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Oracle's cloud transition helps Q3 profit

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Oracle is benefitting from its transition to cloud-based products.
Oracle is benefitting from its transition to cloud-based products.

Oracle reported better-than-expected quarterly profit and adjusted revenue as the business software maker benefits from its transition to cloud-based products.

Oracle's shares rose 5.2% to $45.30 in extended trading on Wednesday.

Sales of the company's cloud computing software and platform service rose nearly 62% to $1.19 billion, while its software licensing business fell nearly 16%.

"The worst of this cloud transition is over [for Oracle]," Drexel Hamilton analyst Brian White wrote in a note.

The company's shift to cloud-based products to tackle the shrinking licensing business was strengthened with its $9.3 billion NetSuite acquisition in July. The deal helped the company to take on nimbler rivals such as Workday and Salesforce.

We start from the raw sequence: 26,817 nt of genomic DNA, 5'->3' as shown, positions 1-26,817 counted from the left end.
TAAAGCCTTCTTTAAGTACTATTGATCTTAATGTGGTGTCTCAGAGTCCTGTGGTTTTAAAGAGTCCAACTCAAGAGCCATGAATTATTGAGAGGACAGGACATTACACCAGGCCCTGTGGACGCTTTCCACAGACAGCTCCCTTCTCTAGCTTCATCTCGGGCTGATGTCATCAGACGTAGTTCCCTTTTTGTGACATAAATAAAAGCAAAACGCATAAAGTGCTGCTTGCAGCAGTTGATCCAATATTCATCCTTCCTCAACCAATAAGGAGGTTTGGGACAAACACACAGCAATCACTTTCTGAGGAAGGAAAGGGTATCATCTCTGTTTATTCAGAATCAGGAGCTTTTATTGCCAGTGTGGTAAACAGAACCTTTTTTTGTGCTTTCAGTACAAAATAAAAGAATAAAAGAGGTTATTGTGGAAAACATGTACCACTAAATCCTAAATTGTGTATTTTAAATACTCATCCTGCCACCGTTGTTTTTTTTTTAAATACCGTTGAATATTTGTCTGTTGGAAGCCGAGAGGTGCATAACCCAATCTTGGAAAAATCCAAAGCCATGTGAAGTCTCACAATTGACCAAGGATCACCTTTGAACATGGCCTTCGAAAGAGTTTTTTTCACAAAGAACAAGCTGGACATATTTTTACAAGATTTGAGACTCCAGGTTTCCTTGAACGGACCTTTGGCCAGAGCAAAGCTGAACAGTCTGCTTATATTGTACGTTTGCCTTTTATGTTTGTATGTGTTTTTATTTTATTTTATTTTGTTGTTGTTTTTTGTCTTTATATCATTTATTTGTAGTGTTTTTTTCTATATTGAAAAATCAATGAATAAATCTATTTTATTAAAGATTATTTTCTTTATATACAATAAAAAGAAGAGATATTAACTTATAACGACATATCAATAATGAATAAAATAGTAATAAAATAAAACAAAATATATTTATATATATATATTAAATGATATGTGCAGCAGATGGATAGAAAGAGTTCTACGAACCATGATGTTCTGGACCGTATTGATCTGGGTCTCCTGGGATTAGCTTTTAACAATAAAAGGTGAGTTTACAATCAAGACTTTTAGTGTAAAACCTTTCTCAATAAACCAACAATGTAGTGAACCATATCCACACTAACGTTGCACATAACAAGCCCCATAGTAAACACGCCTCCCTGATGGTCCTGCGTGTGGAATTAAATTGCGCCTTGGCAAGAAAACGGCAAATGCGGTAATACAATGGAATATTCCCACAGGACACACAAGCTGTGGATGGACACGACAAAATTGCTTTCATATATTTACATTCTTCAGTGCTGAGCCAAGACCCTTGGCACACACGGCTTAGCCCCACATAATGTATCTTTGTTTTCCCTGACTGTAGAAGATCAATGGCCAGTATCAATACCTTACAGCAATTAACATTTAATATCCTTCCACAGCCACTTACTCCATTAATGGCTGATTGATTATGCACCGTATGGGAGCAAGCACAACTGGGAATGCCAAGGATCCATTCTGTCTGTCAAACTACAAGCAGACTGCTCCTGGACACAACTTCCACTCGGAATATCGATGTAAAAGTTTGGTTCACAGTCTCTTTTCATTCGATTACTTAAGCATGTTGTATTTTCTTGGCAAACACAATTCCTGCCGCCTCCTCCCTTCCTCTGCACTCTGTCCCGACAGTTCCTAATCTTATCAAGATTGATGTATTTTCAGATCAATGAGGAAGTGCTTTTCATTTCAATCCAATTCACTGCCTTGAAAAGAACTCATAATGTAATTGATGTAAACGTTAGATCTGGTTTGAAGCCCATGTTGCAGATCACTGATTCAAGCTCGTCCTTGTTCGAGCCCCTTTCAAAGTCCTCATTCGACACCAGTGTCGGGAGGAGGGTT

"The growth in revenue from our cloud business has overtaken new software licence declines on an annual basis," Safra Catz, Oracle CEO, said during the earnings call yesterday.

The California-based company said adjusted revenue from its software-as-a-service and platform-as-a-service unit rose 86% to $1.1 billion on a constant currency basis, which was at the high end of its previous guidance.

"I would have thought it would be even higher, but investors should be ok given that it was in the high-end of their guidance," Wedbush Securities analyst Steve Koenig said.

Oracle's net income rose to $2.24 billion, or 53 cents per share, in the third quarter ended 28 February, from $2.14 billion, or 50 cents per share, a year earlier.

Excluding items, the company earned 69 cents per share beating the average analysts' estimate of 62 cents per share, according to Thomson Reuters.

The company's provision for income taxes in the latest quarter fell 22% to $459 million.

Oracle's total adjusted revenue rose nearly 3% to $9.27 billion, marginally beating estimates.

The company forecast current-quarter earnings of 78 cents to 82 cents per share and revenue to grow between negative 1% and positive 2%.

Analysts are expecting fourth-quarter profit of 78 cents and revenue of $10.62 billion.

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